Progress toward goals: 86/366 = 23.5%

Books: 31/100 = 31.0%

Pages: 10013/30000 = 33.4%

2012 Book List

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#24 Ann Finnan, The Sorcerer of Sainte Felice, 360 pages.

Michael de Lorraine is to be burned at the stake as a sorcerer when he is saved by a strange monk and a conveniently timed rainstorm. Abbot Francis takes Michael back to his abbey in Sainte Felice where Michael discovers that all the monks there are sorcerers, hiding in plain sight under the nose of the Inquisition. But Abbot Francis has made some powerful enemies -- will their luck hold out, or will the Holy Office discover their secret? I really liked this one - it reminded me of Judith Tarr's The Hound and the Falcon trilogy (which I totally need to reread).

#25 Eoin Colfer, The Arctic Incident (Artemis Fowl, Book Two), 292 pages.

Second in the Artemis Fowl series - and already you can see the cracks in Artemis' ruthless facade. Not to mention it's just great fun.

#26 Gail Carriger, Heartless (The Parasol Protectorate), 400 pages.

I'm so sad there's only one book left in this series.

Progress toward goals: 76/366 = 20.8%

Books: 26/100 = 26.0%

Pages: 8476/30000 = 28.3%

2012 Book List

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#23 Eoin Colfer, Artemis Fowl (new cover), 304 pages.

I'm still trying to decide what I think of this. It's definitely different. It's strange to have a protagonist that is so very ruthless. I am looking forward to reading more of the series though. One thing that really did bother me the whole way through was his name -- Artemis is a *female* name god(dess) damn it!

Progress toward goals: 73/366 = 19.9%

Books: 23/100 = 23.0%

Pages: 7424/30000 = 24.7%

2012 Book List

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So I have been very remiss in my reviewing lately. Hold onto your hats, cause this is a long one.

#1 Donny Bailey Seagraves, Gone from These Woods, 192 pages.

Ok, talk about depressing. This book is about an 11-year-old who accidentally shoots and kills his uncle on a hunting trip. And how he learns to live with it. Well done, but very depressing.

#2 Sara Ryan, Empress of the World, 224 pages.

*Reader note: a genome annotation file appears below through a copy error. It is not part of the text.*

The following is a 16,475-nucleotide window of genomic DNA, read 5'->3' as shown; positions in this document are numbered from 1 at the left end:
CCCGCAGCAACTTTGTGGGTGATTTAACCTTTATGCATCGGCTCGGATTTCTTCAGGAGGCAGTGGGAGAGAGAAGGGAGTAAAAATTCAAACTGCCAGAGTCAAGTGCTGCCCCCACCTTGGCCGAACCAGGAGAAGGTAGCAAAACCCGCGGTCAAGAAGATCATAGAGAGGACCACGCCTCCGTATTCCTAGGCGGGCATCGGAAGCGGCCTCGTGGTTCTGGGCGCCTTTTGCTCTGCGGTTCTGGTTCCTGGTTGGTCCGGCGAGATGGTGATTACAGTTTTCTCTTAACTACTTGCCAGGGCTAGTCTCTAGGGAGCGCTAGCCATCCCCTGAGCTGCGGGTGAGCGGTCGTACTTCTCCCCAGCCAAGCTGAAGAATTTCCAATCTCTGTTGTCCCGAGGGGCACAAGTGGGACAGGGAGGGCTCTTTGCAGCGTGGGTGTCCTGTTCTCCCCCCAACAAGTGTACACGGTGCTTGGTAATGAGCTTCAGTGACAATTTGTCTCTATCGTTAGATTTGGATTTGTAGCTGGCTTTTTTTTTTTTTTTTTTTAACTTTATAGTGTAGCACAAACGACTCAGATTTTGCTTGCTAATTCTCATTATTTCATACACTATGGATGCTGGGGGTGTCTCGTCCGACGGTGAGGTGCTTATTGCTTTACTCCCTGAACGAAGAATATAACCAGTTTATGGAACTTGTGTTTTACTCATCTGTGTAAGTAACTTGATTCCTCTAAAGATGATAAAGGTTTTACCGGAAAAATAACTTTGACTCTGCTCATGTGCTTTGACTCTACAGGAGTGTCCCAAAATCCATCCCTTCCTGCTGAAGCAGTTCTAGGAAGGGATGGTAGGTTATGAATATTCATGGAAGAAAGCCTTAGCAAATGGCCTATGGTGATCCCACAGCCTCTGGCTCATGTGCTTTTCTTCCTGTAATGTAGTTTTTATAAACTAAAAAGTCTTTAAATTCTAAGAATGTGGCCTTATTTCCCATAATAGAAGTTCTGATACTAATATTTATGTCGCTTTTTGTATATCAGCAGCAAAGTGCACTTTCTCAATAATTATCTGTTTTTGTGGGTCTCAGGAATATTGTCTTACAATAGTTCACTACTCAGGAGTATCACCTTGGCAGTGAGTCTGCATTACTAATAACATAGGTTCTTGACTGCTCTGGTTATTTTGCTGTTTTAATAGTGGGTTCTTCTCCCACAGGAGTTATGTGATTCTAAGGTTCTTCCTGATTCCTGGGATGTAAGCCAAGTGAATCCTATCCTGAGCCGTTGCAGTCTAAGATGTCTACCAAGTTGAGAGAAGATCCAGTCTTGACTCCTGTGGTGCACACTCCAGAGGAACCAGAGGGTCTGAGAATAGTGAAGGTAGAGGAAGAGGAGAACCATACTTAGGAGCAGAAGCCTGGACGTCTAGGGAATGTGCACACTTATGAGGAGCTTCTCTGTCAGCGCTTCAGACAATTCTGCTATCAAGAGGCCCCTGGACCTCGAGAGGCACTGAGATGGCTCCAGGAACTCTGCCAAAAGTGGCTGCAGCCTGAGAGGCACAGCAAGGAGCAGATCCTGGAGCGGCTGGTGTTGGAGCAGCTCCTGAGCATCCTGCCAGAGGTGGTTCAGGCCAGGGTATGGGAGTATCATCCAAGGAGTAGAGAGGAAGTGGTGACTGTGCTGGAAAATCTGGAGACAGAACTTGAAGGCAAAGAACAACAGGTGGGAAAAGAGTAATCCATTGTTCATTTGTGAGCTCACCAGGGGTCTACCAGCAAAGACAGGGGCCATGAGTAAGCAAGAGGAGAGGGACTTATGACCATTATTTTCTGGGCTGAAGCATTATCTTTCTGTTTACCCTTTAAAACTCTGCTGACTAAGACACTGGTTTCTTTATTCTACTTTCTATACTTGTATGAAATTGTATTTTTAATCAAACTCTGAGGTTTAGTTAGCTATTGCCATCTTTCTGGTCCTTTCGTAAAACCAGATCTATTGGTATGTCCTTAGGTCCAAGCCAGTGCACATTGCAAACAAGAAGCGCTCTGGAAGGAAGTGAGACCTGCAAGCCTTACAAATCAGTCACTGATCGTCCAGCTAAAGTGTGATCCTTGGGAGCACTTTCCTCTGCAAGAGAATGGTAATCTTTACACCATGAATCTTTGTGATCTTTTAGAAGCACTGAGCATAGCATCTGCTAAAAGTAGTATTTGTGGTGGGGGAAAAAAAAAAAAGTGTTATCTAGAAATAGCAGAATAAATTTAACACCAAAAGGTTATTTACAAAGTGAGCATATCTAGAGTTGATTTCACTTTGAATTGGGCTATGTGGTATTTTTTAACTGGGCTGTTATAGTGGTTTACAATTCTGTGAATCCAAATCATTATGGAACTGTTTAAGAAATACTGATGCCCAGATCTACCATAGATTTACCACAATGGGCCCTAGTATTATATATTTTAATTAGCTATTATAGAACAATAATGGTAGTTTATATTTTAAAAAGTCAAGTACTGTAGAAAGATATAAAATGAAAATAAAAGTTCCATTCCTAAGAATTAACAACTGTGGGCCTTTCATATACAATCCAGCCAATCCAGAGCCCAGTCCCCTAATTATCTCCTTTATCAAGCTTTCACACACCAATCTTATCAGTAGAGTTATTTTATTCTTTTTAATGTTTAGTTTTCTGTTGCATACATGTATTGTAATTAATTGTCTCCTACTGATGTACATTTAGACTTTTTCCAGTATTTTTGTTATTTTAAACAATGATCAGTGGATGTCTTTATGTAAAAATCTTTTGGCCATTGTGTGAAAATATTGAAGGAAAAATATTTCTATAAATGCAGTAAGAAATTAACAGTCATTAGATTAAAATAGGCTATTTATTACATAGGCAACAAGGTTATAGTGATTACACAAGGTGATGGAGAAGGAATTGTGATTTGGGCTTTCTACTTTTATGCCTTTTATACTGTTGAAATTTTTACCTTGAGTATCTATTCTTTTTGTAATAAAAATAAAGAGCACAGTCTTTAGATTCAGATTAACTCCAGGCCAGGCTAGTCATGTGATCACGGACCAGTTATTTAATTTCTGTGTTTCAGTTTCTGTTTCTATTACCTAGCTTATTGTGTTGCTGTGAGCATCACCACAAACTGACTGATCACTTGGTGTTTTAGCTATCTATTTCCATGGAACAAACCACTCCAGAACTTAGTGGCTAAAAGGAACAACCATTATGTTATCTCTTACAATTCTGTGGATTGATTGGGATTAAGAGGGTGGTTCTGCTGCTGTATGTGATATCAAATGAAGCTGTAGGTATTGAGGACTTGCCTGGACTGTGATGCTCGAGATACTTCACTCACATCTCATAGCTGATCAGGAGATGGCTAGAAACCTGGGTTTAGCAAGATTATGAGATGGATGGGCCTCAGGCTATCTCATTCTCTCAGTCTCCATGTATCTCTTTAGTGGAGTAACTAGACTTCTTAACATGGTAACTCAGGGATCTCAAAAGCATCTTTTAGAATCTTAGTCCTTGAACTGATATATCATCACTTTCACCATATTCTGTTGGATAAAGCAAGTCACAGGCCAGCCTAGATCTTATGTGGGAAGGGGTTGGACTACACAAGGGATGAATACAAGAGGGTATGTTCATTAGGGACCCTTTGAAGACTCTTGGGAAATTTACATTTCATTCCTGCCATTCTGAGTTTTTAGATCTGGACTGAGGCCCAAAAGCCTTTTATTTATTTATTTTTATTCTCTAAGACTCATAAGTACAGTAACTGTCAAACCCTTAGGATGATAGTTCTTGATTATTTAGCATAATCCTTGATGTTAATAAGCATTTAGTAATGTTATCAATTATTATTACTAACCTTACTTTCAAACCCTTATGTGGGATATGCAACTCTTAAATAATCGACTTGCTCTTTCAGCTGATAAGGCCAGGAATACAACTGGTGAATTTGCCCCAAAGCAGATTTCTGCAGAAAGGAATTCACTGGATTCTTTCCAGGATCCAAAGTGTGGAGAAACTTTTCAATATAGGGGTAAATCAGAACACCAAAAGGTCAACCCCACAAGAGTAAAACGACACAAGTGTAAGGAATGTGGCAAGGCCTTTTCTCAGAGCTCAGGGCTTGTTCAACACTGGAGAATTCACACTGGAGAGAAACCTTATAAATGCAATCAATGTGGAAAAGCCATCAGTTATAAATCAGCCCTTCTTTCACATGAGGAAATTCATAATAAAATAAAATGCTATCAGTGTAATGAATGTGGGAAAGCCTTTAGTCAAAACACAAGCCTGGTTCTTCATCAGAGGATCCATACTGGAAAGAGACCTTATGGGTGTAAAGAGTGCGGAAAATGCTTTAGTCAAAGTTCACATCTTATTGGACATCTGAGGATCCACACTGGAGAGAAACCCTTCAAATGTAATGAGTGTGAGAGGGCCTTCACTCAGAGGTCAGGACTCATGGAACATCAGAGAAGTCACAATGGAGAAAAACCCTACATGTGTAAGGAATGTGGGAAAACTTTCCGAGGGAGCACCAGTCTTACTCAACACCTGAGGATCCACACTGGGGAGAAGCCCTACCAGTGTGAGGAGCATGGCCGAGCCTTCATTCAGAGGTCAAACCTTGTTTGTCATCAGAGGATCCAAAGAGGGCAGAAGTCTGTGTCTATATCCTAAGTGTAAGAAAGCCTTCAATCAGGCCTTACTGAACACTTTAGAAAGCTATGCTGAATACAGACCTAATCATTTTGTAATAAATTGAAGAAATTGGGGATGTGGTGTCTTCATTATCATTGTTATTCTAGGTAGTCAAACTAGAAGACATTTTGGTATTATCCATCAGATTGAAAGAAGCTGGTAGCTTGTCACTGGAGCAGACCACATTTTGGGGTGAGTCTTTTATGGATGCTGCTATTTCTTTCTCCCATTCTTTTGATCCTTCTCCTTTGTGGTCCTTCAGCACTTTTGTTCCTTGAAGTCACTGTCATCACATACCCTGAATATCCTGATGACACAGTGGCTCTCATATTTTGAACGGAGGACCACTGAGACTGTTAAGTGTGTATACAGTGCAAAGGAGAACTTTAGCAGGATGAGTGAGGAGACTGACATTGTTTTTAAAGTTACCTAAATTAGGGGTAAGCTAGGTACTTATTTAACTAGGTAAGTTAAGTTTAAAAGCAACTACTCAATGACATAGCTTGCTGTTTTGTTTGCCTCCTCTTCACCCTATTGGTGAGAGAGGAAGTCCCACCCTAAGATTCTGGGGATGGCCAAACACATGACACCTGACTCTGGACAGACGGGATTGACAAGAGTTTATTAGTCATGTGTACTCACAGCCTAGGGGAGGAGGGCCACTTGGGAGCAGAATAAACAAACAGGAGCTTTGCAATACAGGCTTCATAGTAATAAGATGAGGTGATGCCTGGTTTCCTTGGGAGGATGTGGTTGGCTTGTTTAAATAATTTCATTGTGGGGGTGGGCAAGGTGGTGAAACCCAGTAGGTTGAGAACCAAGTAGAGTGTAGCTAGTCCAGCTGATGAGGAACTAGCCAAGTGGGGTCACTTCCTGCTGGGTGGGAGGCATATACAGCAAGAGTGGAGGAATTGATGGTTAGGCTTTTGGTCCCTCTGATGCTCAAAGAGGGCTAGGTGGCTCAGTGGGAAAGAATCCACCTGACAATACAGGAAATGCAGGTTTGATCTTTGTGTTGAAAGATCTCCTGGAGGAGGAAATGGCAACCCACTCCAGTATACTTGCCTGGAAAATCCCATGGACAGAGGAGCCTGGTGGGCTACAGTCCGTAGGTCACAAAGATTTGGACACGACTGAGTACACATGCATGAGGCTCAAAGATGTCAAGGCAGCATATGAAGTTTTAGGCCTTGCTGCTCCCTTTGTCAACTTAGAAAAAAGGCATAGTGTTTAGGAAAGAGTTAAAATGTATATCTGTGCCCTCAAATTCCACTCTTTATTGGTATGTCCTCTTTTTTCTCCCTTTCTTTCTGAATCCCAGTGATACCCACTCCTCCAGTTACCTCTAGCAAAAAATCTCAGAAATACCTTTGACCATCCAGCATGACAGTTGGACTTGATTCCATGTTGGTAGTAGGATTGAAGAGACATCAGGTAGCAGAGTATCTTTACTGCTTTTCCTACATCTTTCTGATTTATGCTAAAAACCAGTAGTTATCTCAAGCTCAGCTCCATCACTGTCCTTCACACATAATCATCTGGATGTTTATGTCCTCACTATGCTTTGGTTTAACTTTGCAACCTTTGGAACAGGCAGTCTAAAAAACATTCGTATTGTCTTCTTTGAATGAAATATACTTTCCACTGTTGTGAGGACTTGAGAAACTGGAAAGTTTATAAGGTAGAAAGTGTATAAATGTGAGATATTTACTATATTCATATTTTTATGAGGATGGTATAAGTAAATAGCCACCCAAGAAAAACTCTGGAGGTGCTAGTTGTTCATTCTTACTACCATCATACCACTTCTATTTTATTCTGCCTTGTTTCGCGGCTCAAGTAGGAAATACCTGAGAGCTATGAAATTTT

First love is hard enough without coming out as well. A very realistic and heart-tugging story of two awkward teen girls navigating a romantic relationship.

#3 Margo Lanagan, Black Juice, 208 pages.

Wow. Just wow. Lanagan's short stories are Literature in the best sense of the word -- haunting tales of circumstances as fantastic as they are remarkably human. Savour slowly.

#4 Lynn Jonell, The Secret of Zoom, 320 pages.

Somehow this kind of story has become its own sub-genre without my noticing: troubled pre-teen dealing with loss of one parent in comically bizarre circumstance and subsequent withdrawal and neglect of remaining parent discovers something fishy going on in their community which usually (but not always) relates back to the death of the first parent. Subsequent adventure and corresponding danger result in the redress of evils, the discovery of hidden truths, and a closer relationship with remaining parent. As clicheed as the plot is becoming, this is not a bad example of the genre.

#5 Rebecca York, Killing Moon (The Moon Series, Book 1), 352 pages.
#6 Rebecca York, Edge of the Moon (The Moon Series, Book 2), 336 pages.
#7 Rebecca York, Witching Moon (The Moon Series, Book 3), 352 pages.
#8 Rebecca York, Crimson Moon (The Moon Series, Book 4), 352 pages.
#9 Rebecca York, Shadow of the Moon (The Moon Series, Book 5), 352 pages.

This series is werewolf porn. Smutty paranormal romance with no redeeming qualities whatsoever. So why can't I stop reading them? Ah well, everyone has to have some guilty pleasures.

#10 Steig Larsson, The Girl with the Dragon Tattoo (Movie Tie-in Edition) (Vintage Crime/Black Lizard), 672 pages.

Yeah, I finally got on the bandwagon. While I definitely did enjoy the book, I have to wonder what the hype's all about. It's good, but not as great as I was expecting considering the press. Still gonna read the other two though.

#11 Gail Carriger, Soulless (The Parasol Protectorate), 384 pages.
#12 Gail Carriger, Changeless (The Parasol Protectorate), 400 pages.
#13 Gail Carriger, Blameless (The Parasol Protectorate), 384 pages.

Vampires and Werewolves in Victorian London. Sinister scientists and mechanical monsters. Steampunk meets the paranormal romance. What more could you ask for?

#14 Anna Myers, Time of the Witches, 208 pages.